However, it's useful to know some of the things that btparse depositsin the AST and returns to you through those query/traversal functions.First off, each node has a ``node type,'' which records the syntacticelement corresponding to each node. For instance, the entry

   @book{mybook, author = "Joe Blow", title = "My Little Book"}

is rooted by an ``entry'' node; under this would be found a ``key'' node(for the entry key), two ``field'' nodes (for the ``author'' and ``title''fields); and associated with each field node would be a ``string'' node.The only time this concerns you is when you ask the library for a simplevalue; just looking at the text is not enough to distinguish quotedstrings, numbers, and macro names, so btparse returns the nodetype aswell.

In addition to the nodetype, btparse records the metatype of each``entry'' node. This allows you (and the library) to distinguish, say,regular entries from comment entries. Not only do they have verydifferent structures and must therefore be traversed differently by thelibrary, but certain traversal functions make no sense on certain entrymetatypes---thus it's necessary for you to be able to make thedistinction as well.

That said, everything you need to know to work with the AST is explainedin bt_traversal. 


btparse defines several types required for the external interface.First, it trivially defines a "boolean" type (along with "TRUE" and"FALSE" macros). This might affect you when including the btparse.hheader in your own code---since it's not possible for the code to detectif there is already a "boolean" type defined, you might have to definethe "HAVE_BOOLEAN" pre-processor token to deactivate btparse.h's"typedef" of "boolean".

Next, two enumeration types are defined: "bt_metatype" and"bt_nodetype". Both of these are used extensively in the libraryitself, and are made available to users of the library because they canbe found in nodes of the "btparse" AST (abstract syntax tree). (I.e.,querying the AST can give you "bt_metatype" and "bt_nodetype"values, so the "typedef"s must be available to your code.)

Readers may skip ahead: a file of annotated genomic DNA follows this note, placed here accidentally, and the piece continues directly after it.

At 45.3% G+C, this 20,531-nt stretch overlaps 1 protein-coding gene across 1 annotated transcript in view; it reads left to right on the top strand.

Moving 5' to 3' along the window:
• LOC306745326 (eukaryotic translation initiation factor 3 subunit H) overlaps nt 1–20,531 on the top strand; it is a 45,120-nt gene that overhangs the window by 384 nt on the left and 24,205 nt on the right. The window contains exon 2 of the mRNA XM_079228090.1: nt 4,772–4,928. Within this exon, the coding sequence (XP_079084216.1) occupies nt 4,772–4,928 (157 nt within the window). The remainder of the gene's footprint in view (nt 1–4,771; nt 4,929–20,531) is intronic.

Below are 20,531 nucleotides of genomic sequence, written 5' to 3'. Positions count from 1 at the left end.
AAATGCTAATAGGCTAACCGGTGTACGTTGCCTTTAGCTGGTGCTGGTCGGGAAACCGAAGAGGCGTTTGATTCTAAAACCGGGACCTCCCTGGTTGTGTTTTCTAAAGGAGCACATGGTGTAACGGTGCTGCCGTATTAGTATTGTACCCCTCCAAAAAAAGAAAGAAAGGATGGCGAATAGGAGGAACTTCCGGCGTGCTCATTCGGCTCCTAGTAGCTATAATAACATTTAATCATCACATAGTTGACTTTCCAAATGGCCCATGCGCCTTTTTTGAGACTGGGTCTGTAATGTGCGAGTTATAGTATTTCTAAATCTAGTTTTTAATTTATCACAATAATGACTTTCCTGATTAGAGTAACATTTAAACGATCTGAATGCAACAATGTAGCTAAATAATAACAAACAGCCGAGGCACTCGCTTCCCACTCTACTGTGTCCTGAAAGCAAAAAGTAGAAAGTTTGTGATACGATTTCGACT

Entry metatype enum

"bt_metatype_t" has the following values:

which are determined by the ``entry type'' token. (@string entrieshave the "BTE_MACRODEF" metatype; @comment and @preamblecorrespond to "BTE_COMMENT" and "BTE_PREAMBLE"; and any other entrytype has the "BTE_REGULAR" metatype.) 

AST nodetype enum

"bt_nodetype" has the following values:

Of these, you'll only ever deal with the last three. They are returnedwhen you query the AST for a simple value---just seeing the text isn'tenough to distinguish between a quoted string, a number, and a macro, sothe AST nodetype is supplied along with the text. 

String processing option macros

Since BibTeX is essentially a system for glueing strings together in awide variety of ways, the processing done to its strings is fairlyimportant. Most of the string transformations are done outside of thelexer/parser; this reduces their complexity, and makes it easier toswitch different transformations on and off. This switching is donewith an ``options'' bitmap which can be specified on a per-entry-metatypebasis. (That is, you can have one set of transformations done to thestrings in all regular entries, another set done to the strings in allmacro definition entries, and so on.) If you need finer control thanthat, it's currently unavailable outside of the library (but it's just amatter of making a couple functions available and documenting them---sobug me if you need this feature).

There are three basic macros for constructing this bitmap:

Convert ``number'' values to strings. (The conversion is trivial,involving changing the type of the AST node representing the number from"BTAST_NUMBER" to "BTAST_STRING". ``Number'' values are stored asstrings of digits, just as they are in the input data.)
Expand macro invocations to the full macro text.
Paste simple values together.
Collapse whitespace according to the BibTeX rules.

For instance, supplying "BTO_CONVERT | BTO_EXPAND" as the stringoptions bitmap for the "BTE_REGULAR" metatype means that all simplevalues in ``regular'' entries will be converted to strings: numbers willsimply have their ``nodetype'' changed, and macros will be expanded.Nothing else will be done to the simple values, though---they will notbe concatenated, nor will whitespace be collapsed. See the"bt_set_stringopts()" and "bt_parse_*()" functions in bt_input formore information on the various options for parsing; seebt_postprocess for details on the post-processing. 


The following code is a skeletal example of using the btparselibrary: